O'Connell pointed out the lack of progress made in closing the achievement gap among racial groups. While all student subgroup populations have continued to improve since 2003, the gap in achievement between African Americans or blacks and whites and the gap in achievement between Hispanics or Latinos and whites remain relatively unchanged.
"Once again, these annual test scores shine a glaring light on the disparity in achievement between students who are African American or Hispanic and their white or Asian counterparts. We know all children can learn to the same high levels, so we must confront and change those things that are holding back groups of students."
This achievement gap cannot always be explained away because of the poverty that has been so often associated with low performance, he said.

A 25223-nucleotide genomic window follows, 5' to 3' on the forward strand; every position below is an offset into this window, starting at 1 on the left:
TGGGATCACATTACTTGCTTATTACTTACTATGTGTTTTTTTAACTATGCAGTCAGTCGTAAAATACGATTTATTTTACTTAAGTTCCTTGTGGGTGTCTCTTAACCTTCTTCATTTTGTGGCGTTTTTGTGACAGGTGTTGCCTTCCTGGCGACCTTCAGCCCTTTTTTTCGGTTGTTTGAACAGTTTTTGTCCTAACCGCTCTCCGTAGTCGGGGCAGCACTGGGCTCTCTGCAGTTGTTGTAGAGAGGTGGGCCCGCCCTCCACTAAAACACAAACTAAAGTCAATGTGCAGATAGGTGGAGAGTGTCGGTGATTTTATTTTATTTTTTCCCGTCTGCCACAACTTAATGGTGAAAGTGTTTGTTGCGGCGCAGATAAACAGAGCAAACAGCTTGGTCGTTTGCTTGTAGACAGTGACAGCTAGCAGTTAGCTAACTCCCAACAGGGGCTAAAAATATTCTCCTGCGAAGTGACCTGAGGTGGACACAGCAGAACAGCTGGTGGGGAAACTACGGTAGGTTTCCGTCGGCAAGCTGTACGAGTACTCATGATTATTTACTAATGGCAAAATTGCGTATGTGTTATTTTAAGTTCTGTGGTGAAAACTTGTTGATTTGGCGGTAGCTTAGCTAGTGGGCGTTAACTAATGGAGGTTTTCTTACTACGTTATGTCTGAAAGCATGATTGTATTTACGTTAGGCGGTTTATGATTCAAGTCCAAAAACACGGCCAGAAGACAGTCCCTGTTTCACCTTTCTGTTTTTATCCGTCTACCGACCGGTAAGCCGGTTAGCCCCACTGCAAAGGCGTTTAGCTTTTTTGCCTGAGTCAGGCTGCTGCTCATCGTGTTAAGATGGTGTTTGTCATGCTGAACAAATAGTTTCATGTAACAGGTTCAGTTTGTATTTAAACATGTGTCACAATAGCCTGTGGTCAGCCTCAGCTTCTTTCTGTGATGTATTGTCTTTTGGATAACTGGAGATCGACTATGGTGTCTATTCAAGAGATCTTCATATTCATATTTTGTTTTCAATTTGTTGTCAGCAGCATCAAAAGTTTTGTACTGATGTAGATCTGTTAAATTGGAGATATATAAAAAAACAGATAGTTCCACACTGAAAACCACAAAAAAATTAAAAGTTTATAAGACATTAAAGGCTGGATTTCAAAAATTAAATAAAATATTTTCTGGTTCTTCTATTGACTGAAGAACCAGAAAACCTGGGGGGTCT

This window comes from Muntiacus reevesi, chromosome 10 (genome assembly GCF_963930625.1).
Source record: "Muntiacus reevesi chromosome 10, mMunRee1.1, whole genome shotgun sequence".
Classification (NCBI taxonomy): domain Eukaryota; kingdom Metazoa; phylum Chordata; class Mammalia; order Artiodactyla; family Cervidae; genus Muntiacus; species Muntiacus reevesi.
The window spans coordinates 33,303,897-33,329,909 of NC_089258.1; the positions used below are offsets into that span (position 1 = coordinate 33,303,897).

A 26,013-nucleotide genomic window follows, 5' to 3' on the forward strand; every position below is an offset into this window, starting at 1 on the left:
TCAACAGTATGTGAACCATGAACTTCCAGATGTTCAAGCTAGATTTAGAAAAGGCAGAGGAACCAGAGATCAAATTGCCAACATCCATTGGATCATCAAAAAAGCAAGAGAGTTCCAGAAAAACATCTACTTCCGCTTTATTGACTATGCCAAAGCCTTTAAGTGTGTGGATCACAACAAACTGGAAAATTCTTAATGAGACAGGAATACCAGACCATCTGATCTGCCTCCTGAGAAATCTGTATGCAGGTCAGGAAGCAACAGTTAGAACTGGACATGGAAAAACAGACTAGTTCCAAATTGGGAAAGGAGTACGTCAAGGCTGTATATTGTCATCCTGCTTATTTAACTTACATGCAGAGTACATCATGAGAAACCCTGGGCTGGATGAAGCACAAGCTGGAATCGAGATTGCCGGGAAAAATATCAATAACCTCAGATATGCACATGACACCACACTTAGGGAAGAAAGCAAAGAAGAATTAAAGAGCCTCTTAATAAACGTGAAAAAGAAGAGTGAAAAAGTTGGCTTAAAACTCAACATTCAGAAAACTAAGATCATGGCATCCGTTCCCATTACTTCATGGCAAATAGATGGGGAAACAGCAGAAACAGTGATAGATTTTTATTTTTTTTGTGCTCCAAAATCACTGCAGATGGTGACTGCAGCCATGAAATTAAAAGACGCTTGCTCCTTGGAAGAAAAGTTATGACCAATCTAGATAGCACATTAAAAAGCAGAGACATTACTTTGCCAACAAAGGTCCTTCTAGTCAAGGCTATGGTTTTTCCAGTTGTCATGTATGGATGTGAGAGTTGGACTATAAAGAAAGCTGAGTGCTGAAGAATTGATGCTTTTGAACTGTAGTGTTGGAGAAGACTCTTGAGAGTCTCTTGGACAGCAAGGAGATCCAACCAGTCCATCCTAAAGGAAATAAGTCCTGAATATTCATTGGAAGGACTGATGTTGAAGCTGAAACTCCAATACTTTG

"The results show this explanation not to be universally true," he said. "In fact, African American and Hispanic students who are not poor are achieving at lower levels in math than their white counterparts who are poor. These are not just economic achievement gaps, they are racial achievement gaps. We cannot afford to excuse them; they simply must be addressed. We must take notice and take action."
One of those actions is holding an Achievement Gap Summit on November 13-14, to bring these issues to the table with educators and community leaders. See you there!